Cooking For Cons

There's a new cookbook out: The Convict Cookbook, by the inmates of Walla Walla Penitentary in Washington state.

SPOKANE, Wash. - Talk about your Iron Chefs. Proving that the steel bars of the Washington State Penitentiary are no barrier to fine dining, inmates at the Walla Walla prison have just produced "The Convict Cookbook," which includes recipes that can actually be made inside a cell without a stove.


Po' Mans Burritos, Cell Block Fudge or Jail Mix, anyone? How about Dope Fiend Sandwich or Prizzon Po Carcass Casserole? Those are just a few of the tasty dishes featured in the 163-page book. There's a helpful glossary of prison slang in the back, too.

The cookbook grew out of a community college class on how to make the transition to the outside. ... The book includes short facts and insights into prison life. There is also an essay "Why Do We Cook in Our Cells? or Bad Guys, Good Taste?" by Rick Webb, one of the authors. He explains that while prison food is OK, it becomes monotonous over time, and cell cooking provides some variety and creativity for inmates.

Cooking food in a prison cell isn't easy. Prisoners do not have stoves or microwaves. What they are allowed is an immersion heater known as a stinger, which can heat a cup of water to boiling.

Some recipes can be cooked on radiator pipes. Others require the prison kitchen. Many of the recipes involve plastic bags standing in as mixing bowls.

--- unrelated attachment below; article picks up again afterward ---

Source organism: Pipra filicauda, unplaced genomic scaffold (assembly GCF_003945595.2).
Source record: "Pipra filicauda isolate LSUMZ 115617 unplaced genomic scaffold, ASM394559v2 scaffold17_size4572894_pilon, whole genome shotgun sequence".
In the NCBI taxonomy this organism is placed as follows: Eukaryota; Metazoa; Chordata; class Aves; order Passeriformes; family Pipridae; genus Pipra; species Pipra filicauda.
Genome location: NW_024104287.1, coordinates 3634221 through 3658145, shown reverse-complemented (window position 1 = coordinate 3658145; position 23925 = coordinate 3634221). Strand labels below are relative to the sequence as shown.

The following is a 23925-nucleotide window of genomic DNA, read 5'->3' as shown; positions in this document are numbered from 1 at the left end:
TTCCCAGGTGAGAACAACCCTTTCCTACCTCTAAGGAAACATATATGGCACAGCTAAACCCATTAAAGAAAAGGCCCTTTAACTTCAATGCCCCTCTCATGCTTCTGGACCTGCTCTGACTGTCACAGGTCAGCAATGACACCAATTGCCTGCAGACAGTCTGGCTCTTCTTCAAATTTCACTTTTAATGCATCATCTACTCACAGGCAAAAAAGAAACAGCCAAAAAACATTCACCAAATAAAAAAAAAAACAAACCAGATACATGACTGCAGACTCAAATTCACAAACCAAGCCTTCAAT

All involve some ingenuity.


Proceeds from sales of the $17 cookbook - available in bookstores around Washington state - will go to the Children's Museum of Walla Walla. Some of the money will also be used for museum passes for the children of inmates, when they are in town for a visit, said co-author Webb.

"We all agree that it would be `a good thing' to provide other worthwhile activities for children besides seeing Dad," Webb wrote.

I saw the news article reprinted in our local paper, and immediately thought of the applications it would have for those stone-broke skiffy fans who spend their convention dollars on travel and memberships, and eat (if they do) out of a box or cooler in their room.

Alas, the piece gives no direct information on ordering a copy. Not listed on Amazon or Barnes & Noble. The site for the Children's Museum has no mention. Powell's Books, the big-muthah bookstore in Portland, OR, has a listing, but doesn't have it in stock; there's a "Notify Me" service, supposedly, but after waiting about twenty minutes for images to finish loading and the "Notify Me" button to actually show up somewhere on screen, I gave up.

*sigh* Maybe in a few weeks, it'll have gotten into accessible venues.

UPDATE, 11/16/04: Okay! Earthlight Books in Walla Walla, WA has The Convict Cookbook available for $17.95 plus shipping. Orders can be placed via this link at Abebooks.com.

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